December 04, 2018
The cliche “you want fries with that?” is almost a rhetorical question, since french fries are the perfect combination of carbs and grease – and hopelessly addictive.
But the nutritional information for these crispy gems is far from impressive. In fact, a study published last year found that, controlling for other risk factors, participants who ate fried potatoes two to three times a week were at a higher risk of mortality. Eating unfried potatoes had no effect on that risk.
Americans consume more potatoes than any other vegetable, eating an average of 115.6 pounds of white potatoes a year, of which two-thirds are in the form of french fries, potato chips and other frozen or processed potato products, according to the U.S. Department of Agriculture.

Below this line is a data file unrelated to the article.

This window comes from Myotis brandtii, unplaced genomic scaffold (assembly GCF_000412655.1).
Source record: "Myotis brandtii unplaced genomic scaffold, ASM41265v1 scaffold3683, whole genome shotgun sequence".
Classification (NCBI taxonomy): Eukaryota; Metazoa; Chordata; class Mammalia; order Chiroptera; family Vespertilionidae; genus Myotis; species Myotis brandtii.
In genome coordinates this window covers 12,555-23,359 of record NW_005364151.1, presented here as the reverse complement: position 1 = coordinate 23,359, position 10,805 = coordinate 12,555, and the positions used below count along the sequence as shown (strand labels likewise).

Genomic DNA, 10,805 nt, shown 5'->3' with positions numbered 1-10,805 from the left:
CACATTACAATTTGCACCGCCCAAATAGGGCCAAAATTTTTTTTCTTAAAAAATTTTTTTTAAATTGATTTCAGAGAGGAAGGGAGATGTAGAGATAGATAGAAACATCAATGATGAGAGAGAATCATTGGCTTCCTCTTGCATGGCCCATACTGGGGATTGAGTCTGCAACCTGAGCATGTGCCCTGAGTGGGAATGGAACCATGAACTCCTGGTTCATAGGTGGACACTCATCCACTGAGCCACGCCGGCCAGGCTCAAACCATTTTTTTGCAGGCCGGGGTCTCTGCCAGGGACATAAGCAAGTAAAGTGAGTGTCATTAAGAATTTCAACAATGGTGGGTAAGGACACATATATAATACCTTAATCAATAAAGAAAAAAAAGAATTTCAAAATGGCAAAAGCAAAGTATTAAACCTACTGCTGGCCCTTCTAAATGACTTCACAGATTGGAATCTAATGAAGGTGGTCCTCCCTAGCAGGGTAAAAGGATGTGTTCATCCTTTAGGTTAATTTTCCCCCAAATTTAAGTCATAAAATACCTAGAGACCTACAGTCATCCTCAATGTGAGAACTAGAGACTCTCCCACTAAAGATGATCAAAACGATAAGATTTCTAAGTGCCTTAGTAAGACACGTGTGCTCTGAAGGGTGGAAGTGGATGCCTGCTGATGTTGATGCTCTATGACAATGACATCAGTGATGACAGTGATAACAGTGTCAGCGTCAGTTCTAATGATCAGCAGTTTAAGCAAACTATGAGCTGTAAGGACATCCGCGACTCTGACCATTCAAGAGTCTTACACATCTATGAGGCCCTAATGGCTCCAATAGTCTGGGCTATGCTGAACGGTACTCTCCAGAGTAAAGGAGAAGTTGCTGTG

It's all about the number of fries you eat, Lindsay Moyer, a senior nutritionist at the Center for Science in the Public Interest, told the New York Times. Less important are things like the fries’ surface area or the type of oil used to fry them.
The Department of Agriculture lists a serving of fries as three ounces, which amounts to 12 to 15 individual potato sticks, or about 140 calories.
“I think it would be nice if your meal came with a side salad and six french fries,” said Eric Rimm, a professor in the departments of epidemiology and nutrition at the Harvard T. H. Chan School of Public Health, in the Times report.
Sweet potato fries are better. By no means a "healthy food," they do have more Vitamin A and fiber.